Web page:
Israel’s real PR problem, according to Saranga, [Israeli consular official based in New York] is that Americans—particularly men aged 18 to 35—either associate the country with war or holy relics, or don’t think of it at all. “We have to find the right hook,” he says. “And what’s relevant to men under 35? Good-looking women.”
Apparently, in Hebrew public relations is called hasbara – which means “explaining” (or propaganda in critics’ eyes). Protecting a public image (and the $2 billion a year tourist business) is so important, that the winner of Israel’s top-rated reality TV show, “The Ambassador” secured a New York-based public relations job “to show his audience the beauty and bounty of Israel”
(Incidentally, this is a different ambassador from the one recalled from El Salvador to Israel in March after he “was found drunk and naked apart from bondage gear” – although that could be a strategy for attracting a different type of tourist.)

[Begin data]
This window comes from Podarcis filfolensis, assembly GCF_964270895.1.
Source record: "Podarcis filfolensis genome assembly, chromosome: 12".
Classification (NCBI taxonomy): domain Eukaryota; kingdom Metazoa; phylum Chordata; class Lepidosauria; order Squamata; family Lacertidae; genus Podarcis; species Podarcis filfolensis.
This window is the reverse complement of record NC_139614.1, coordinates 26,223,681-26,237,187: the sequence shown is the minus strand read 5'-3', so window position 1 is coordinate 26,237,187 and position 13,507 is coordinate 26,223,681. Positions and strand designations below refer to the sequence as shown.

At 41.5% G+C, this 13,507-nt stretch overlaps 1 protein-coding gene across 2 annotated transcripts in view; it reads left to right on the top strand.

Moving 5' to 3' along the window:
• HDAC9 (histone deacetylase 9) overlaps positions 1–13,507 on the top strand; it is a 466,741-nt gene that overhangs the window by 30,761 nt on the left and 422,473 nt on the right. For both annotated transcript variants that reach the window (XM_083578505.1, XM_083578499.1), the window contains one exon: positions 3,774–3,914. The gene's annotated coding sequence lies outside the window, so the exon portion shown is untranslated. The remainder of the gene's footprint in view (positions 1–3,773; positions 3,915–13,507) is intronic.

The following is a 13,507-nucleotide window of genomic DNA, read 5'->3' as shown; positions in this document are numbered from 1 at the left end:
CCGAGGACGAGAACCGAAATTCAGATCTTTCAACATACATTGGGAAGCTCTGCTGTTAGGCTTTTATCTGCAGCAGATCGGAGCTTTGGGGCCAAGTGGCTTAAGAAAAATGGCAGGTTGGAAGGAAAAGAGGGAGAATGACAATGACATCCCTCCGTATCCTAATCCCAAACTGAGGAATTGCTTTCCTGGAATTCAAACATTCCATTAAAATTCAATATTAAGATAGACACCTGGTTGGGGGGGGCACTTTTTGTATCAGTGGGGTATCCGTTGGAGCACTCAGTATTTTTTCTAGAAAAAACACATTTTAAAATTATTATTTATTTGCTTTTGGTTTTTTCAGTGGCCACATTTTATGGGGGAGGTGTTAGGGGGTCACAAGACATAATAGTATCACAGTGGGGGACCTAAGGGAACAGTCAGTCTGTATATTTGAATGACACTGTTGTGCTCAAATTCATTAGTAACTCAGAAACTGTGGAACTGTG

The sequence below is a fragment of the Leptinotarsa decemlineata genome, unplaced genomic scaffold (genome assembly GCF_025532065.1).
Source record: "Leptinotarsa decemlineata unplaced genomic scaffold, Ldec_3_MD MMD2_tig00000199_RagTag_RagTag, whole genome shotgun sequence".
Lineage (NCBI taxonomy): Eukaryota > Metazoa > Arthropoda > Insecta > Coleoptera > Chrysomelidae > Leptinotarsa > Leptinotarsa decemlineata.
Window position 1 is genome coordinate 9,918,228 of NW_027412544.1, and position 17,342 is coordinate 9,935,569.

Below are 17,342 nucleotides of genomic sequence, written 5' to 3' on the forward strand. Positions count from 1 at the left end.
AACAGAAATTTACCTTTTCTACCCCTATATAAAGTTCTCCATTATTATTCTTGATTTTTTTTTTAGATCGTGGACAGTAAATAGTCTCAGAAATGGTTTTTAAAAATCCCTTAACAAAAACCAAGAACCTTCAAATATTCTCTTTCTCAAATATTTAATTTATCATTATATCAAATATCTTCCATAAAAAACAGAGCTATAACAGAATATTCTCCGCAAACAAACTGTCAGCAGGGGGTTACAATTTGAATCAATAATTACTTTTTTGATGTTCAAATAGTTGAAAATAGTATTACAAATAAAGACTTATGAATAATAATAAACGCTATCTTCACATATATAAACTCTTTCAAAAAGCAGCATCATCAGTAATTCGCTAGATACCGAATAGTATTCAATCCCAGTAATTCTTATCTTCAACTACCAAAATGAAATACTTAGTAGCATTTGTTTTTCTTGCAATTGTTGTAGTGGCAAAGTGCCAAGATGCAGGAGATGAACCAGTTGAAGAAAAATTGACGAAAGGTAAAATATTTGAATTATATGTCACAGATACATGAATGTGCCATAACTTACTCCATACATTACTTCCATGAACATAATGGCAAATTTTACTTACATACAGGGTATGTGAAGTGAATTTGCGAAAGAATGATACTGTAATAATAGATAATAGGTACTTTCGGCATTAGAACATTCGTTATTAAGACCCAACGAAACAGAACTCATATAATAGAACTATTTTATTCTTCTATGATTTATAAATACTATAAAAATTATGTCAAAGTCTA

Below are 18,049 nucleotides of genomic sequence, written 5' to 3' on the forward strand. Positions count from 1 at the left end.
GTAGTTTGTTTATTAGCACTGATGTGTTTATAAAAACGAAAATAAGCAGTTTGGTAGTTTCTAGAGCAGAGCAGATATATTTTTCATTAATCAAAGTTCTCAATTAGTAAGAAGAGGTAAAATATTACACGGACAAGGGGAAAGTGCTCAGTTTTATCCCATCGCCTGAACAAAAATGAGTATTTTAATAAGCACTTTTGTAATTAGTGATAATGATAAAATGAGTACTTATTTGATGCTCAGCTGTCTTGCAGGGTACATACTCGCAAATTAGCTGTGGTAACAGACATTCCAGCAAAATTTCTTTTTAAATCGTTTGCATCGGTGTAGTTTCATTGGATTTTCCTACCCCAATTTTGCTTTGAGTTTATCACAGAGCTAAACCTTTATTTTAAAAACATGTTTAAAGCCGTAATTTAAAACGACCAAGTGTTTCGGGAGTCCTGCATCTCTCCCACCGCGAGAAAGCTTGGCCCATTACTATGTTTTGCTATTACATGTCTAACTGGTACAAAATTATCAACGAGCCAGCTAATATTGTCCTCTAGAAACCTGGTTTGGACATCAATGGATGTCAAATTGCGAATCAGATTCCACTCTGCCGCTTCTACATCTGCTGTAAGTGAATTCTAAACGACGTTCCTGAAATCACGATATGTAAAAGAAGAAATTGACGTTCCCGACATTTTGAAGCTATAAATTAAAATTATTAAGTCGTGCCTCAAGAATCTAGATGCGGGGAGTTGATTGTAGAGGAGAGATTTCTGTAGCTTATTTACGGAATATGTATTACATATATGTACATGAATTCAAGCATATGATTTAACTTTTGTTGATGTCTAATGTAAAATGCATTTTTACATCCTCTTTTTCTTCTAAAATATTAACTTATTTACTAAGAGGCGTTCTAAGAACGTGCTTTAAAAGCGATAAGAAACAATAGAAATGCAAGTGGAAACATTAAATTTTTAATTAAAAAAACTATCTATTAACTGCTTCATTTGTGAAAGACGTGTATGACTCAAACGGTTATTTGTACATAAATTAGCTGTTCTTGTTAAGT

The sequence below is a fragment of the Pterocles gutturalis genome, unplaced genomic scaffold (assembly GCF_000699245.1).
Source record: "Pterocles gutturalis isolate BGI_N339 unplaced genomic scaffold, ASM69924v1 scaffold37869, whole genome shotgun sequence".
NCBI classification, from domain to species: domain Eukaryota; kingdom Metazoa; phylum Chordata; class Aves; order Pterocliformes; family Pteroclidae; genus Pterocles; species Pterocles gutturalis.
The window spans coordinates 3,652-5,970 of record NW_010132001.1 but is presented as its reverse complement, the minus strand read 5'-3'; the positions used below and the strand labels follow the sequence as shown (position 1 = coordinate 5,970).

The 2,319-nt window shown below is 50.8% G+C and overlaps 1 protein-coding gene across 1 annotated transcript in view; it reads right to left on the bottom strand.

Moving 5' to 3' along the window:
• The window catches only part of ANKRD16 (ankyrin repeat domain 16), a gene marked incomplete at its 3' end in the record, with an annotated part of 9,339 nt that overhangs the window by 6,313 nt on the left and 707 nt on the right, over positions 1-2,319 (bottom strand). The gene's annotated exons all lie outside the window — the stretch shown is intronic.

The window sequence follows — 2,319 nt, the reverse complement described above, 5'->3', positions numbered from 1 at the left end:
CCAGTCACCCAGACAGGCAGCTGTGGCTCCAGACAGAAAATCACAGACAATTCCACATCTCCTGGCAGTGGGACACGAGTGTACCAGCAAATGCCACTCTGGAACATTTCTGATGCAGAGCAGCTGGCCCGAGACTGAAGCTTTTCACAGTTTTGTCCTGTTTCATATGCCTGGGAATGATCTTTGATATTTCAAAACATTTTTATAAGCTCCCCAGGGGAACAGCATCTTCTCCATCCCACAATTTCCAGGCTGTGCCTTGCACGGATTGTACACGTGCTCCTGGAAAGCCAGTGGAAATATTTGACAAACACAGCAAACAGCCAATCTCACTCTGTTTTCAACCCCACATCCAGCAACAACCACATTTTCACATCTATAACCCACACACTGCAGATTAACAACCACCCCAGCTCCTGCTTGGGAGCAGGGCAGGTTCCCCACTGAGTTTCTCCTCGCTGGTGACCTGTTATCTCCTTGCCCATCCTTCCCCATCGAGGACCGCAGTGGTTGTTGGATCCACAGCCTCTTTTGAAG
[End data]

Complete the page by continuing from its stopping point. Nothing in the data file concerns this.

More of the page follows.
Despite labelling the mag as “soft porn”, the Israeli press seems to be in favour of the strategy, although it has also been criticised as propaganda. Other critics of the new strategy believe the country should focus on its religious heritage and target US Christian evangelists.
Another publicity opportunity for Israel is the (probably unfounded) rumour that Leonardo DiCaprio will marry Israeli supermodel Bar Refaeli in June – she was the first Israeli model to feature in Sports Illustrated magazine, with the picture also appearing on the cover of Maxim. She has also been involved in promotional activity for Israel.
In publicity terms, the strategy has been a success, judging from the online coverage. However, whether it goes any way to addressing the more substantial public relations issues facing the country is another matter.